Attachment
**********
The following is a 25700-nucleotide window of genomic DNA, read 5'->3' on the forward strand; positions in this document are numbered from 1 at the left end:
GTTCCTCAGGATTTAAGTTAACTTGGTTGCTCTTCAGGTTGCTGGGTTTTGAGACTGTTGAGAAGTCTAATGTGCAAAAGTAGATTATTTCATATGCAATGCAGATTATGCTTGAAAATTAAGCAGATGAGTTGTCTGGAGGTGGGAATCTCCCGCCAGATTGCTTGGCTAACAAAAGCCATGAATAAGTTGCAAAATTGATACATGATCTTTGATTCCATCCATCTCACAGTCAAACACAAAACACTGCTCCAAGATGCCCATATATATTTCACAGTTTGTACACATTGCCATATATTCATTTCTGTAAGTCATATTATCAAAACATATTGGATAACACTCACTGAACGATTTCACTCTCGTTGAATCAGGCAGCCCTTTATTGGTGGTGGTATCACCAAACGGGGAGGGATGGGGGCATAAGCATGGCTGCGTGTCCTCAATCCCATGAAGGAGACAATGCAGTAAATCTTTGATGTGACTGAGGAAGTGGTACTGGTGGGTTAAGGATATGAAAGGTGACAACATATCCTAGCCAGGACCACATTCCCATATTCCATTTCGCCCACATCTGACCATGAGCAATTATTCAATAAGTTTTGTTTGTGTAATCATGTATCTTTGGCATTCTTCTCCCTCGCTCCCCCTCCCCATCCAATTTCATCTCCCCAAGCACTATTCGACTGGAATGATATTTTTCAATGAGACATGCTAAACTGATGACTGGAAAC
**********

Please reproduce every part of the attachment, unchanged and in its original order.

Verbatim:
The following is a 25700-nucleotide window of genomic DNA, read 5'->3' on the forward strand; positions in this document are numbered from 1 at the left end:
GTTCCTCAGGATTTAAGTTAACTTGGTTGCTCTTCAGGTTGCTGGGTTTTGAGACTGTTGAGAAGTCTAATGTGCAAAAGTAGATTATTTCATATGCAATGCAGATTATGCTTGAAAATTAAGCAGATGAGTTGTCTGGAGGTGGGAATCTCCCGCCAGATTGCTTGGCTAACAAAAGCCATGAATAAGTTGCAAAATTGATACATGATCTTTGATTCCATCCATCTCACAGTCAAACACAAAACACTGCTCCAAGATGCCCATATATATTTCACAGTTTGTACACATTGCCATATATTCATTTCTGTAAGTCATATTATCAAAACATATTGGATAACACTCACTGAACGATTTCACTCTCGTTGAATCAGGCAGCCCTTTATTGGTGGTGGTATCACCAAACGGGGAGGGATGGGGGCATAAGCATGGCTGCGTGTCCTCAATCCCATGAAGGAGACAATGCAGTAAATCTTTGATGTGACTGAGGAAGTGGTACTGGTGGGTTAAGGATATGAAAGGTGACAACATATCCTAGCCAGGACCACATTCCCATATTCCATTTCGCCCACATCTGACCATGAGCAATTATTCAATAAGTTTTGTTTGTGTAATCATGTATCTTTGGCATTCTTCTCCCTCGCTCCCCCTCCCCATCCAATTTCATCTCCCCAAGCACTATTCGACTGGAATGATATTTTTCAATGAGACATGCTAAACTGATGACTGGAAAC